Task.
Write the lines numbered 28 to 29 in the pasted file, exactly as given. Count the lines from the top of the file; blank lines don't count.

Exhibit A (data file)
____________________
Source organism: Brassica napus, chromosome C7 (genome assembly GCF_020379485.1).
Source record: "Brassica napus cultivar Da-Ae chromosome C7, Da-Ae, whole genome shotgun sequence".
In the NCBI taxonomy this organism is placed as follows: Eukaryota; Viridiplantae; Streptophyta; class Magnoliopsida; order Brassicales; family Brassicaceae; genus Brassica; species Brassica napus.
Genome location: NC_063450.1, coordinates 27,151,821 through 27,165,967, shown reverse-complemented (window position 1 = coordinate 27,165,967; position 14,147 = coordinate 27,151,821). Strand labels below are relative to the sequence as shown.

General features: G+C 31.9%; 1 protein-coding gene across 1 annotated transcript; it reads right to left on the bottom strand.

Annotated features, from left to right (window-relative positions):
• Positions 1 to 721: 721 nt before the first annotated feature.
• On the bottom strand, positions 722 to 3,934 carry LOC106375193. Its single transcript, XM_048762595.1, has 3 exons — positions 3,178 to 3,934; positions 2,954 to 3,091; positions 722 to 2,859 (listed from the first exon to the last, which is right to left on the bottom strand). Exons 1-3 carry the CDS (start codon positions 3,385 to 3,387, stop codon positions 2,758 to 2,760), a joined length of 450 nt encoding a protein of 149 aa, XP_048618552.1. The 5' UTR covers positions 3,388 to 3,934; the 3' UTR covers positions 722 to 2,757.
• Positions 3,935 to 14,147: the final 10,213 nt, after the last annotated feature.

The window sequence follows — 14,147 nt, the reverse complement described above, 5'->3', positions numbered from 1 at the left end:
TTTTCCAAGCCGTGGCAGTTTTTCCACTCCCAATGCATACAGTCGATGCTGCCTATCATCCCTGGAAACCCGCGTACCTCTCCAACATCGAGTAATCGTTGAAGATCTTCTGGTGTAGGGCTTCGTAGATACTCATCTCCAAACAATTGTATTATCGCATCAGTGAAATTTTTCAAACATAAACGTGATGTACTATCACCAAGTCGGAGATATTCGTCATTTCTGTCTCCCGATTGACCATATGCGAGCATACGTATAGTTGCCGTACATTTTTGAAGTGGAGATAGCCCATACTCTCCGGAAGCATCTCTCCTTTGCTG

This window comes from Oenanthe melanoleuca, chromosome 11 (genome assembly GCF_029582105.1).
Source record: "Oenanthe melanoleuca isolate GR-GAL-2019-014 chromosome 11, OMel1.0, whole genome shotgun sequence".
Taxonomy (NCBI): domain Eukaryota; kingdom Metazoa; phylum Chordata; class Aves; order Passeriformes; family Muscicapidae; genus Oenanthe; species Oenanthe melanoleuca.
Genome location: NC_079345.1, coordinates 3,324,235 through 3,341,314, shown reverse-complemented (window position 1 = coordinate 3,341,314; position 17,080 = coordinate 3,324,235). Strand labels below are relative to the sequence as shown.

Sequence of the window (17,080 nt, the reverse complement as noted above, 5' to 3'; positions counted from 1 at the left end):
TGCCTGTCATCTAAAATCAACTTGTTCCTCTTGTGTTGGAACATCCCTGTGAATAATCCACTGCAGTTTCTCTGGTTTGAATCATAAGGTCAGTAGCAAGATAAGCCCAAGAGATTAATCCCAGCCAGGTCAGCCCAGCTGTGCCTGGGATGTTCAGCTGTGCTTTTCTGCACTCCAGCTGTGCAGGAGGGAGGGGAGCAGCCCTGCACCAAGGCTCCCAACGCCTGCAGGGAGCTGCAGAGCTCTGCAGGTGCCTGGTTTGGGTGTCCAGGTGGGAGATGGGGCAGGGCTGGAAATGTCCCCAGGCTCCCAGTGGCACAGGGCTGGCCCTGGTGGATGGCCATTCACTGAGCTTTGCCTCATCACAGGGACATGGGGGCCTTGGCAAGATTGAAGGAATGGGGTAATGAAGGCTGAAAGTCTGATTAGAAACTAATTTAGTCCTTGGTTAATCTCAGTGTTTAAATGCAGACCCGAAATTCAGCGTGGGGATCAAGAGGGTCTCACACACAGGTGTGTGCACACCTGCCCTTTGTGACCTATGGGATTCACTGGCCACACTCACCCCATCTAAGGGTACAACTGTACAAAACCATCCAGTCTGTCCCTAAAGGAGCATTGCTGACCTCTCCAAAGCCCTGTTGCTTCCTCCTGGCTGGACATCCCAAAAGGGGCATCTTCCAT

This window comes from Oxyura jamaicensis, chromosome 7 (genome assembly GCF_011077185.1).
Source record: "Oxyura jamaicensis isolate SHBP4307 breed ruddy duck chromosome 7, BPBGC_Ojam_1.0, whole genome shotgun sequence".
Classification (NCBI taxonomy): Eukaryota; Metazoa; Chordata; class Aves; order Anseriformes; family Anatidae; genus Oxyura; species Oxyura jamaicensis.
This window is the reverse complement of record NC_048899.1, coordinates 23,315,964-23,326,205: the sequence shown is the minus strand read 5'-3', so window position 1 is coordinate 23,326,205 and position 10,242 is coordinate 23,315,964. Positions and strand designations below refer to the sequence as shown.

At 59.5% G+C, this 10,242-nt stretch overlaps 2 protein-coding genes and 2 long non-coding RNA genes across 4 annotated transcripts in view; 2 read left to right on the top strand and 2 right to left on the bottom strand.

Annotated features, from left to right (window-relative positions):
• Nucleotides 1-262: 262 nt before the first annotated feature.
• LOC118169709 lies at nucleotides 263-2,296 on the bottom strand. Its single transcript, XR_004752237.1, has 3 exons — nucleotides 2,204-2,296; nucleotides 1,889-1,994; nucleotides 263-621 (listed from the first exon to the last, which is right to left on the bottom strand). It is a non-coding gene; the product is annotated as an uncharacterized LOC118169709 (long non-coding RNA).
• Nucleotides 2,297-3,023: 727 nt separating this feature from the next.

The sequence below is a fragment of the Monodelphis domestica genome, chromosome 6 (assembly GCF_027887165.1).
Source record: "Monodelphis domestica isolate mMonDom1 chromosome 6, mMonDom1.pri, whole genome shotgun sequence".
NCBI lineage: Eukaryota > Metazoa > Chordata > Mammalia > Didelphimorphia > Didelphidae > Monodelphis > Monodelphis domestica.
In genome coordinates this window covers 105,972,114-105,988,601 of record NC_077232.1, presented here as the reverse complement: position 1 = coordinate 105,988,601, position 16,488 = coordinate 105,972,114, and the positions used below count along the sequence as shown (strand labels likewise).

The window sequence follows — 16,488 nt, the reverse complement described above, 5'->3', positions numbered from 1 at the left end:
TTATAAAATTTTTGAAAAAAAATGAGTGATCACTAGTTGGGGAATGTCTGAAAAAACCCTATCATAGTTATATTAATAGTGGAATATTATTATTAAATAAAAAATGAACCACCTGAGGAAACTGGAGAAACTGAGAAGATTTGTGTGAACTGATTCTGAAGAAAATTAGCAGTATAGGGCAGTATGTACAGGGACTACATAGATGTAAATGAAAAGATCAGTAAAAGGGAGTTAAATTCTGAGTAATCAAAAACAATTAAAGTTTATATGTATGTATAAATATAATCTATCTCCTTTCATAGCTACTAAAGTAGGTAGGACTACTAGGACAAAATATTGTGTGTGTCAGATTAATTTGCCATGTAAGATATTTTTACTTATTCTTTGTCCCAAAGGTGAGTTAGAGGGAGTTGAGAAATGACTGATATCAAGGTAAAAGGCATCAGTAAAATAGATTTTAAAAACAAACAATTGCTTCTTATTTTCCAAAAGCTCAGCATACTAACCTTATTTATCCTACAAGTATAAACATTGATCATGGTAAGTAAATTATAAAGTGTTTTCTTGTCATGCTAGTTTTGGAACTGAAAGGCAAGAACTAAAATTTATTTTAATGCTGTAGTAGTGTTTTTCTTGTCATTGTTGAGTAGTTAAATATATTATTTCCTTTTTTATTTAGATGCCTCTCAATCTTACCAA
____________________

Source record: "Monodelphis domestica isolate mMonDom1 chromosome 6, mMonDom1.pri, whole genome shotgun sequence".
NCBI lineage: Eukaryota > Metazoa > Chordata > Mammalia > Didelphimorphia > Didelphidae > Monodelphis > Monodelphis domestica.